“Yeah, it's sort of like saying that the same things happen in everyone’s lives and they wish they could go back in time and change things because they regret what they did or didn’t do,” Kaelin responded. Both Gabrielle, and Xena, who had been listening to their conversation, wondered if the Amazon was hinting something to them. “Anyway, you didn’t finish your story,” Kaelin carried on, before they had a chance to say anything.

“Oh yeah, erm, where was I?”

“You were just describing the view when you were coming down the mountain.”

“Oh yes. It was a shame that we had to come down from there. At the bottom of the mountain, we found ourselves in the forest that had most of the people in Cularis scared. I even think it was actually forbidden for the children to enter it, which is obviously a bit ridiculous, because everyone knows that children always do the exact opposite to what they are told. Anyway, we found that it was not as bad as they made it out to be. It reminded me of Amazonia actually and I honestly thought that at any moment I would hear the call of an Amazon.”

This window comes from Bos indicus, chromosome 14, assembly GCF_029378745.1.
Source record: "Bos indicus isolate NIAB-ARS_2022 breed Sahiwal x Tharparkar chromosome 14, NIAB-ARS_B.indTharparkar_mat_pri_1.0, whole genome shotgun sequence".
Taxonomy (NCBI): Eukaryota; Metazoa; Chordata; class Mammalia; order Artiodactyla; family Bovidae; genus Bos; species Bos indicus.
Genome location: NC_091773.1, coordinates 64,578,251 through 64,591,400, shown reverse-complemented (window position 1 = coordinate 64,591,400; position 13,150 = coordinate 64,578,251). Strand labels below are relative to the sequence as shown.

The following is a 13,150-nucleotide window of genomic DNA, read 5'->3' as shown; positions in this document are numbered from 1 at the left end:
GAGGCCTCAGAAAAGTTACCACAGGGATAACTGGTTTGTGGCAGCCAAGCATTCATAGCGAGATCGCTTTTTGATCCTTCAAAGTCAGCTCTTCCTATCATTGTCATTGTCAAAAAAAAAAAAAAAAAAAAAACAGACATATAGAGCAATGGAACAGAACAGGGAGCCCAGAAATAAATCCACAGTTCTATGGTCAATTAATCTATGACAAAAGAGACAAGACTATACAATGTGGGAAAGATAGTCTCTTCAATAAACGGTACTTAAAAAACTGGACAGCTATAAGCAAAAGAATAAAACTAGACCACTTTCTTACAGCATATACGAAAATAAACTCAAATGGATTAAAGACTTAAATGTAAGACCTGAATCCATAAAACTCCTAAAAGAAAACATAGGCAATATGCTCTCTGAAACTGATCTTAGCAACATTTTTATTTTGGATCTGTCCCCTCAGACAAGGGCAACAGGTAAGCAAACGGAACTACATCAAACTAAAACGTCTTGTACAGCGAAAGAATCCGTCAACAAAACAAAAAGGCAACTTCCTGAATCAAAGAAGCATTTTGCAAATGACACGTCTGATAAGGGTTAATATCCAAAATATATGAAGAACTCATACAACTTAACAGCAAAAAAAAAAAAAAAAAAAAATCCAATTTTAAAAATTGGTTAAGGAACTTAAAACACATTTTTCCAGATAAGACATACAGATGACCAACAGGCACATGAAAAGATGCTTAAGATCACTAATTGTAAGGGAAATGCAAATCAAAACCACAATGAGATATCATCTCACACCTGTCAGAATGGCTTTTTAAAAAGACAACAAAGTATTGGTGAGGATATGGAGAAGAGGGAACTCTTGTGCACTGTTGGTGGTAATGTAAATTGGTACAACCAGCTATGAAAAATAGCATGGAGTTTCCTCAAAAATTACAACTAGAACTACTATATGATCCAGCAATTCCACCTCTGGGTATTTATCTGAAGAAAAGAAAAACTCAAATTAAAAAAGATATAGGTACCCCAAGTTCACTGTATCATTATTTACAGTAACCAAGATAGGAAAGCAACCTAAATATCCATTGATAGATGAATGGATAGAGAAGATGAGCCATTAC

Gabrielle laughed, causing Kaelin to grin and Xena to look up. Kaelin thought she saw a faint crinkle around Xena’s eyes as she watched Gabrielle’s face, before she looked away.

“Yeah, I know what you mean. It felt as if the forest was alive somehow,” said Kaelin.

“Well, that’s basically what happened before we ran into you,” finished Gabrielle, “Now what I would like to know is what those things were that we killed. It’s been nagging me for ages. I mean at first I just assumed they were animals, but they seemed to have intelligence and they looked almost human. Do you know what they were?”

“No. I was warned about creatures of the forest being unnatural, though. I heard some villagers saying something about man-beasts, which they called Tulans. But I never believed their stories,” Kaelin said, regretfully.

Xena had the distinct feeling that Kaelin wasn’t telling them everything. It puzzled her, but she pushed it to the back of her mind. “Tulans? I’ve never heard of them before,” Xena spoke up, “Have there only recently been reports of them?”